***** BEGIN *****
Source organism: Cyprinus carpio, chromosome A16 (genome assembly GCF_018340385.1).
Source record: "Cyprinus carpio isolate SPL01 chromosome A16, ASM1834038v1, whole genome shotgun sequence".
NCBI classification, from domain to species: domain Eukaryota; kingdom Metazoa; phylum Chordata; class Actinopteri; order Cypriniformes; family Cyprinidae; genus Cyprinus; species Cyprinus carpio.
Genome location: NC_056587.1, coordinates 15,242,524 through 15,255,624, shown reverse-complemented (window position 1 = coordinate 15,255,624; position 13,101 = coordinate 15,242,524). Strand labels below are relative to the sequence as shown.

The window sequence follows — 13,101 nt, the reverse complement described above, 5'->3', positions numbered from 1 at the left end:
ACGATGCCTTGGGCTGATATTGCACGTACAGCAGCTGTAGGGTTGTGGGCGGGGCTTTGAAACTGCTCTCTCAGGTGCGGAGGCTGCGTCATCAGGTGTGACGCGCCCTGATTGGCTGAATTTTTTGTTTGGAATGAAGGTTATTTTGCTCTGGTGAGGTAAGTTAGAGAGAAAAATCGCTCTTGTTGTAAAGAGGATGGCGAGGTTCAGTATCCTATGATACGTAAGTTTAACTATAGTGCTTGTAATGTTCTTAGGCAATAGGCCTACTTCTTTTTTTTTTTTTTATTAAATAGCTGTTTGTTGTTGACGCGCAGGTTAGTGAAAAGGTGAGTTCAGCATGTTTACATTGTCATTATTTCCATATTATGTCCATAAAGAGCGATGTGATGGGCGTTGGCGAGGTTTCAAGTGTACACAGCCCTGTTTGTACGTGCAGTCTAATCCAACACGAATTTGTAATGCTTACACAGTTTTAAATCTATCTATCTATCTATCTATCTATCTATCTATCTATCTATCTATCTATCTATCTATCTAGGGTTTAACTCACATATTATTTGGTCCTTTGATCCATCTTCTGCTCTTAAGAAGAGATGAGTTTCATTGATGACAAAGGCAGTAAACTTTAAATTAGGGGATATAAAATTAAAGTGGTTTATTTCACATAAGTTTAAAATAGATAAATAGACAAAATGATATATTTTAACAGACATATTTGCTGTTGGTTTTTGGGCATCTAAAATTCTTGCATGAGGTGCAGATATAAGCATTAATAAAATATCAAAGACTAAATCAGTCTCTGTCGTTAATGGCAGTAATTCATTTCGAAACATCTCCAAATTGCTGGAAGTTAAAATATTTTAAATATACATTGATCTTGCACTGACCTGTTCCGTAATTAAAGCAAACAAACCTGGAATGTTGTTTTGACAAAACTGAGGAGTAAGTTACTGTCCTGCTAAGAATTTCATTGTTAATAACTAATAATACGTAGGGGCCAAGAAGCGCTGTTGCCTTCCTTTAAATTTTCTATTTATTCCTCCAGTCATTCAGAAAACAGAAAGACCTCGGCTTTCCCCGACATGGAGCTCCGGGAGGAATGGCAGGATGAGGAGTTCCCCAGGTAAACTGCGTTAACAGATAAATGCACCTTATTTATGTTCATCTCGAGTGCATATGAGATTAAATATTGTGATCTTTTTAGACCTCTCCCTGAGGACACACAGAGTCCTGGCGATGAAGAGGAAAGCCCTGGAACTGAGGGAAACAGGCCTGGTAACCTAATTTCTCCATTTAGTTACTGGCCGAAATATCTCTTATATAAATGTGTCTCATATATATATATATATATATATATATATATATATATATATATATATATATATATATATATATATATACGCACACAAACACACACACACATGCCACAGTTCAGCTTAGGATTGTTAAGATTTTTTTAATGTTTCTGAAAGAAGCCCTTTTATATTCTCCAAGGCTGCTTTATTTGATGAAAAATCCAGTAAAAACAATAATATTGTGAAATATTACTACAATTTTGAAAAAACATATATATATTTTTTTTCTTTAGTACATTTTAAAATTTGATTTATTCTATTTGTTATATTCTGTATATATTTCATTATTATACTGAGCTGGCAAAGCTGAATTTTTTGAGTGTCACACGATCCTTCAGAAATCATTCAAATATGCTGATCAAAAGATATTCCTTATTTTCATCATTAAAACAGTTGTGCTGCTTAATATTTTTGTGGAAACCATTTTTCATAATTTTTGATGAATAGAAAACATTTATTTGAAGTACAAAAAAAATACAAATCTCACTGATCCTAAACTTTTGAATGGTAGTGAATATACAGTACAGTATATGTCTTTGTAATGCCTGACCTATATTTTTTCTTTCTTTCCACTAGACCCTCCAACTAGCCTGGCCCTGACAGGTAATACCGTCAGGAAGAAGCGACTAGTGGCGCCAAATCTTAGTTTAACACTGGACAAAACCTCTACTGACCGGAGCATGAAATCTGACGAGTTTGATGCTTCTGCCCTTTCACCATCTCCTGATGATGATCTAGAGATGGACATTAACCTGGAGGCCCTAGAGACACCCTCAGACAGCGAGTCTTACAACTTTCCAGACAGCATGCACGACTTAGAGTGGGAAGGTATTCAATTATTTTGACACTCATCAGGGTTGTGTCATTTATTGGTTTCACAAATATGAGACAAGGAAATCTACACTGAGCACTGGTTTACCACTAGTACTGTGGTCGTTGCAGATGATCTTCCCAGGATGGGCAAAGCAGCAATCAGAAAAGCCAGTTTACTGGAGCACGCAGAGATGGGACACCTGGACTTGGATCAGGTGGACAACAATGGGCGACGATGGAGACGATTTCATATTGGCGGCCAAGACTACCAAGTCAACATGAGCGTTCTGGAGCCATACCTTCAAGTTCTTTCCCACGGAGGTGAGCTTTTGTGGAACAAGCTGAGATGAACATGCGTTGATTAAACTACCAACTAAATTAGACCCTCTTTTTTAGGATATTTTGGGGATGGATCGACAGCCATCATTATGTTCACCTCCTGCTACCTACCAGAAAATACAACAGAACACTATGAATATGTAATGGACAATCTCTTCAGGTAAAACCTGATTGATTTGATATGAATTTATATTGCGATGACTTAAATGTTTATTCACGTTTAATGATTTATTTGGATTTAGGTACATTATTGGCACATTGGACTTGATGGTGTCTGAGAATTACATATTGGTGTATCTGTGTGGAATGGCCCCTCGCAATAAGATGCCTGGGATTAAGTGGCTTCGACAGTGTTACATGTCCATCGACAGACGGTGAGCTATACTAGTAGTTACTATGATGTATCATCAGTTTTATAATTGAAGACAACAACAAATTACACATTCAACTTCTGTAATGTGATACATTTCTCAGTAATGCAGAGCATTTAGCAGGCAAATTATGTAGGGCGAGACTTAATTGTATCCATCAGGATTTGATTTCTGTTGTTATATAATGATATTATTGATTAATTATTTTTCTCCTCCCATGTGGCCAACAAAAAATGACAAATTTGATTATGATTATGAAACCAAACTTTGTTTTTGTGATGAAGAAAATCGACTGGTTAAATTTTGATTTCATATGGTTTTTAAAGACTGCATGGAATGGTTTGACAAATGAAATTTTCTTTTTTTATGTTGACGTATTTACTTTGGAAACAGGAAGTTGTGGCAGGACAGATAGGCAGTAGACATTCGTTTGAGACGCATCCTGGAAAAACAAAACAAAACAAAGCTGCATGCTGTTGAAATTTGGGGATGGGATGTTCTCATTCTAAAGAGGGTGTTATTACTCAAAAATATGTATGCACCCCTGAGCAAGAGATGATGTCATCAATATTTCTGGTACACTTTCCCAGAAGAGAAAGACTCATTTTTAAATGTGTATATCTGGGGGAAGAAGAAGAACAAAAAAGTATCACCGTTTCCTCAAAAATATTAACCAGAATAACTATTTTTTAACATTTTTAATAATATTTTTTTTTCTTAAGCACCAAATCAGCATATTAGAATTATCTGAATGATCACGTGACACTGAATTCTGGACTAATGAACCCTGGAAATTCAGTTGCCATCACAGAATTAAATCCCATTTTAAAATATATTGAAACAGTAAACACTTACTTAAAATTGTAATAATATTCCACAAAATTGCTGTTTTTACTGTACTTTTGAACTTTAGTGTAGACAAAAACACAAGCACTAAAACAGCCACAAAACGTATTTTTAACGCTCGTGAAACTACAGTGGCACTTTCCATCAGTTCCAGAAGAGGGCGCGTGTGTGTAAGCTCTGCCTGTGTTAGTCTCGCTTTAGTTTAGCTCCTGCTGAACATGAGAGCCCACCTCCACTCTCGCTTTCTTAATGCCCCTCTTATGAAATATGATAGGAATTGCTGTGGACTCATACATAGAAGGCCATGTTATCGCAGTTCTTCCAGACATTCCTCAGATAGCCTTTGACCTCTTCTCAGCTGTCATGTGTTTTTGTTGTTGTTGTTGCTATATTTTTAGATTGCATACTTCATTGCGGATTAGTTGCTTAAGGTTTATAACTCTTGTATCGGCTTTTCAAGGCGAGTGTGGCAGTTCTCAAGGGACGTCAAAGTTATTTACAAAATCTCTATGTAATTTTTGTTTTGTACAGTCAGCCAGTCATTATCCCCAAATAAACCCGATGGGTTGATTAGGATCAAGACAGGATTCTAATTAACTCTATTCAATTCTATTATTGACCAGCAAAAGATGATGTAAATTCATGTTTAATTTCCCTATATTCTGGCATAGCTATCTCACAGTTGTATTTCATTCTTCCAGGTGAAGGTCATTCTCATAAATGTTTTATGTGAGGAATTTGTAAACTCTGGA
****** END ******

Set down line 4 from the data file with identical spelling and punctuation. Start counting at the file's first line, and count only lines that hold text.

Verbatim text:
Genome location: NC_056587.1, coordinates 15,242,524 through 15,255,624, shown reverse-complemented (window position 1 = coordinate 15,255,624; position 13,101 = coordinate 15,242,524). Strand labels below are relative to the sequence as shown.